Yellow: Calendula & Goldenrod
Another early dye experiment was with Calendula. Calendula is not often considered as a traditional dye plant alongside the likes of woad and madder. It was never used commercially. However there are now numerous web pages giving instructions to use it as a natural dye plant. In early summer the garden at Armley Mills is full of calendula flowers, giving a distinctive splash of orange to the garden. So the temptation to try dyeing was strong.
From an early age most children are told to look at the flowers but not to pick them. So picking large numbers of flowers in a garden (primarily for the community) and pulling the individual petals from the stem seems a little bit ‘verboten’. It is tempting to use the flowers when they are passed their best but all the advice on the web and in books suggest you get the best colour from fresh petals.
So the petals were picked and hot water added to the pot. At this point there was some debate among the volunteers. Should we add the fabric now, or steep the petals first to infuse the colour into the dye liquid and add the fabric later?
On this occasion we followed the online advice and just steeped the petals in hot water (without the fabric). The following week we strained the liquid to remove the petals, reheated the yellow liquid and added the mordanted fabric.
We had a quick peek at the fabric at the end of the two hour session, and resolved to leave the fabric in the dye pot until the following week. When we did finally remove the fabric from the pot it had turned a pale greenish yellow, a bit of a comedown from the bright orange of the original petals.
But we were not to be discouraged and a few weeks later when the goldenrod flowers came into bloom we had another attempt at yellow dyeing. The traditional dye plant used to produce yellow dye is weld, but the weld plant is an annual, so needs seeding each year (and hadn’t been planted that year). Goldenrod also produces a yellow dye, and is grown in a bed in the dye garden. It has small bright yellow flower, which can be used whole (but without leaves and stems) for dyeing. Our first experiment with golden rod was a bit rushed. The volunteers had been working in another part of the garden and not noticed the bright yellow flowers were in bloom. So at the end of one session the flowers were hurriedly picked, put in a jar with hot water and some mordanted fabric and left in the cupboard for a week. The following week the bright yellow colour and the dye liquid had gone a dull ochre colour. We remained hopeful that this might be an illusion, and that the fabric would be yellow.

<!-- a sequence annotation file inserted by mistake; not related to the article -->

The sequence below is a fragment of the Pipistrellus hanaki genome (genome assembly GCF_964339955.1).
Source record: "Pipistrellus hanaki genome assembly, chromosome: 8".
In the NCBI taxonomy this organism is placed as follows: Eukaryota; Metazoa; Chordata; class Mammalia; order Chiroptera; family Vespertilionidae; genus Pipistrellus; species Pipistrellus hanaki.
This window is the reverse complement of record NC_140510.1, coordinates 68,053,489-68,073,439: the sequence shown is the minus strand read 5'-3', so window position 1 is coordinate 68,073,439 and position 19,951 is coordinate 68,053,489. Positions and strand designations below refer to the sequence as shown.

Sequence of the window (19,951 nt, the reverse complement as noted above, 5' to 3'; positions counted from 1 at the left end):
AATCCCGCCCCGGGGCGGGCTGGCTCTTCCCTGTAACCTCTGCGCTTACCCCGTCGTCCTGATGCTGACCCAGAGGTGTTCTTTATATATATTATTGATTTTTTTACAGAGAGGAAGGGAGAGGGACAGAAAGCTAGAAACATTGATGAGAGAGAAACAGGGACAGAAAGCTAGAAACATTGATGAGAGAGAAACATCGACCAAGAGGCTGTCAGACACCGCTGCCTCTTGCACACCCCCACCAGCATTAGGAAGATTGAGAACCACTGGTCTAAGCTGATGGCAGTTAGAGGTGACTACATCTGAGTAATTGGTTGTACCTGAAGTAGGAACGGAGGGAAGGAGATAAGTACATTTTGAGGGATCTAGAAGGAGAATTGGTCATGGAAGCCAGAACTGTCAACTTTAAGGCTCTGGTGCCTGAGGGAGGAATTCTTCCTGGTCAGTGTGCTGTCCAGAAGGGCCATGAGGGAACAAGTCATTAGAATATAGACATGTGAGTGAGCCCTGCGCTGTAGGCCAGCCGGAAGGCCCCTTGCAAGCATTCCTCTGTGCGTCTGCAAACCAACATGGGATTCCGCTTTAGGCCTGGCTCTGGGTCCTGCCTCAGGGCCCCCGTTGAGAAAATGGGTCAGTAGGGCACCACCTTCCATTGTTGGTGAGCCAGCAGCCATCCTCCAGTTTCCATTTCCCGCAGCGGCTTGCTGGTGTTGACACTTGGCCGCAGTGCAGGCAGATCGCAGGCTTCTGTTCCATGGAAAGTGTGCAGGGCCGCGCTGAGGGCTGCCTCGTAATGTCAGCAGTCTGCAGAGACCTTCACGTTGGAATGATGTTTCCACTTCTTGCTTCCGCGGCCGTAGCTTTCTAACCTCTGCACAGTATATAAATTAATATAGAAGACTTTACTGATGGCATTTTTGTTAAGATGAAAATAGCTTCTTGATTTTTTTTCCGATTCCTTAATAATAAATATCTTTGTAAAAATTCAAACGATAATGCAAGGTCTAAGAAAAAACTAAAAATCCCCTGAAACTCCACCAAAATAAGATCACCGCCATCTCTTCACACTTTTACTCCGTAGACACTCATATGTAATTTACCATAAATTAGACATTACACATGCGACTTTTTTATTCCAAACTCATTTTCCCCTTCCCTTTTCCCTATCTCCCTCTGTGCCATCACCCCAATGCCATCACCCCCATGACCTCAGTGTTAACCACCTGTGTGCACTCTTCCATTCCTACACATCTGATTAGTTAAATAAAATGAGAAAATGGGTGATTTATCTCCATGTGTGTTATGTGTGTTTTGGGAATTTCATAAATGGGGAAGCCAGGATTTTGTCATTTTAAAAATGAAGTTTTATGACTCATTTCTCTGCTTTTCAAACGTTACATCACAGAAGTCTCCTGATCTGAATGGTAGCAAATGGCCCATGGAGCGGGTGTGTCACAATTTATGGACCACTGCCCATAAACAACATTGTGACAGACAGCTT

At the same time Chris (the Assistant Curator at Armley Mills) mentioned that goldenrod was also growing wild in another part of the museum garden. So a group was dispatched and half a pot was picked, hot water and fabric added. Thirty minutes later it was tea break time. So both jars were opened for inspection. We were a bit apprehensive that the later jar had only thirty minutes dyeing time –surely this was not enough! The ochre looking jar produced ochre coloured fabric, but the jar which had only been picked thirty minutes earlier produced the most amazing bright yellow fabric.
It was duly admired as it was hung out to dry. Scepticism said that it might be less bright when it was fully dried-but on inspection the following week it was found to be just as radiant. Why the second try of golden rod was so successful is anyone’s guess. Maybe because the flowers were growing wild we had no qualms about picking a good potful? Maybe the water temperature was just right? Or maybe it was just luck? But the success definitely spurred us on to try other dye plants.